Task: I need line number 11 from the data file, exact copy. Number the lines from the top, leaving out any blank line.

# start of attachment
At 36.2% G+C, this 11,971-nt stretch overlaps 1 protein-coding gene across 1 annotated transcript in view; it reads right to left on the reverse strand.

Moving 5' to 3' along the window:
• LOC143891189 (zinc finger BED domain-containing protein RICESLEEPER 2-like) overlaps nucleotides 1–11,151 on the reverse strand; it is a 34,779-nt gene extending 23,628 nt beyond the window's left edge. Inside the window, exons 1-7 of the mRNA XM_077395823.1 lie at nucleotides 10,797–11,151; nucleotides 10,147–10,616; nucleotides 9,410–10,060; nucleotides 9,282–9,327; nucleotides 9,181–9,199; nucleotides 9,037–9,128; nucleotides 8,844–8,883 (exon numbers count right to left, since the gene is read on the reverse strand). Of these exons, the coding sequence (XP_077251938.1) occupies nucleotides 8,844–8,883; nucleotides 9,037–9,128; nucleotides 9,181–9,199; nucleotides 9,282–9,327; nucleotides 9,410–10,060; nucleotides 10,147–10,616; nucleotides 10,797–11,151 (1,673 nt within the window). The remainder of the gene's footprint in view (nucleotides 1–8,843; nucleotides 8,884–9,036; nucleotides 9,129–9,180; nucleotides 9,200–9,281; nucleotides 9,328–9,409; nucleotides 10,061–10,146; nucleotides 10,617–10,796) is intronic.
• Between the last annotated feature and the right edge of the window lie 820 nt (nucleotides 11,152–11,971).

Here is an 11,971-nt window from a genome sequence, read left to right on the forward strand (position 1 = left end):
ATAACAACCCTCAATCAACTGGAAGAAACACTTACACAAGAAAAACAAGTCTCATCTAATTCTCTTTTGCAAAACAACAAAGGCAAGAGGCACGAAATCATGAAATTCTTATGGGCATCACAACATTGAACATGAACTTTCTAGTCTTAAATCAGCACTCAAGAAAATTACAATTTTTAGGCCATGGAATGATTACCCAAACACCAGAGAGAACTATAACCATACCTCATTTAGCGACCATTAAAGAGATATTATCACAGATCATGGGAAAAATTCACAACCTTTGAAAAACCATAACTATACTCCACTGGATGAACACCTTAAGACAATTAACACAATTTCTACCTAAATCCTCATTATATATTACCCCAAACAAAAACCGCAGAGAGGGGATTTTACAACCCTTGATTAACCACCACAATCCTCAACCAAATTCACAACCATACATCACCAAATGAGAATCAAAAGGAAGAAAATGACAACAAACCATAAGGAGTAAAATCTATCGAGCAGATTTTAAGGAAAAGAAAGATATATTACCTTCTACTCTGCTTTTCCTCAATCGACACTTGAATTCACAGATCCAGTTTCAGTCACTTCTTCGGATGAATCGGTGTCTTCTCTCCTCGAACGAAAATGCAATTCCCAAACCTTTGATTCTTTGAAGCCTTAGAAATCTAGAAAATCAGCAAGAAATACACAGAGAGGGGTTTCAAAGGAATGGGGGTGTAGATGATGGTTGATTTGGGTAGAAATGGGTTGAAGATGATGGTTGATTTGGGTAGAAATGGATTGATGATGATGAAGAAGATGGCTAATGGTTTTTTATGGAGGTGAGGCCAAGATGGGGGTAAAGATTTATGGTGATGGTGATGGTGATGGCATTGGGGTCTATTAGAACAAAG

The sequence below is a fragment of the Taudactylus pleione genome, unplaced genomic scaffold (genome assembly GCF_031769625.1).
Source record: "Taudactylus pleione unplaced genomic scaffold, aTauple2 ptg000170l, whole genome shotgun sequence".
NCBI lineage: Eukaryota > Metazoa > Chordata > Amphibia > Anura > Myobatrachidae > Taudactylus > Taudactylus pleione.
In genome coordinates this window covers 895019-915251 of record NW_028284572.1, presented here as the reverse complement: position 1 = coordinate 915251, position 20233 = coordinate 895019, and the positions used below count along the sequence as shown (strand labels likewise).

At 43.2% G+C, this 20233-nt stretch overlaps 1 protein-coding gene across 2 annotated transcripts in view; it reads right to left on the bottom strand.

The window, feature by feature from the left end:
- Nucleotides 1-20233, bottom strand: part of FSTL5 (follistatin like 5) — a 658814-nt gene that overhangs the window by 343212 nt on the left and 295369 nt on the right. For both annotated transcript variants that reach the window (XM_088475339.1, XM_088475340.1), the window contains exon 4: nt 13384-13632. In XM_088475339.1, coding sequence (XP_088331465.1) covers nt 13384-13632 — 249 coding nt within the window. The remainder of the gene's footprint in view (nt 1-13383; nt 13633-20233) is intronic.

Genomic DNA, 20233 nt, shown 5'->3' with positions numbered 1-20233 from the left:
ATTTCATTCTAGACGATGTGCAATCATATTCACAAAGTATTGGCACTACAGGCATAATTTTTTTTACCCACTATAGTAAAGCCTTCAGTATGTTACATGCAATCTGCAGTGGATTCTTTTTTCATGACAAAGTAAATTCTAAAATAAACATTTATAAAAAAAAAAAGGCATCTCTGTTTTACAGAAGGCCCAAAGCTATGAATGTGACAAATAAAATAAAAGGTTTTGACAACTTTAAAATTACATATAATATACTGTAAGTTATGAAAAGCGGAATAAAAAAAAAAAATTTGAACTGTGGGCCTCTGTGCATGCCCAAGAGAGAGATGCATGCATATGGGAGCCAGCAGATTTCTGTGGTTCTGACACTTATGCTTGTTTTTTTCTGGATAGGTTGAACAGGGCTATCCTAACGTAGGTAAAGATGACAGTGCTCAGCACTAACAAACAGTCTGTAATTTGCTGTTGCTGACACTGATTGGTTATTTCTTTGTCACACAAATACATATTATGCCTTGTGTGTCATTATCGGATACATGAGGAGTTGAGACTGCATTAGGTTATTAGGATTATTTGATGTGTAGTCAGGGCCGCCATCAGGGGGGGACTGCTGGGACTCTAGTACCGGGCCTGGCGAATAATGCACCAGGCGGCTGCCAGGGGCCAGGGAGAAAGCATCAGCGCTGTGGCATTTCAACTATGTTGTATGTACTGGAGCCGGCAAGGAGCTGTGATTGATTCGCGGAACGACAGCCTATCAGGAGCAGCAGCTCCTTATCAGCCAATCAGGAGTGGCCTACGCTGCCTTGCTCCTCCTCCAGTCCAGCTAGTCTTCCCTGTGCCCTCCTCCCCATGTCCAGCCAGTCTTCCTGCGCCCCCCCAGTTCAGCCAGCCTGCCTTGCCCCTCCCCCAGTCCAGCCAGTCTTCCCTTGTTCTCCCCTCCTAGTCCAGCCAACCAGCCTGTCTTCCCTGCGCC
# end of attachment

At 43.2% G+C, this 20233-nt stretch overlaps 1 protein-coding gene across 2 annotated transcripts in view; it reads right to left on the bottom strand.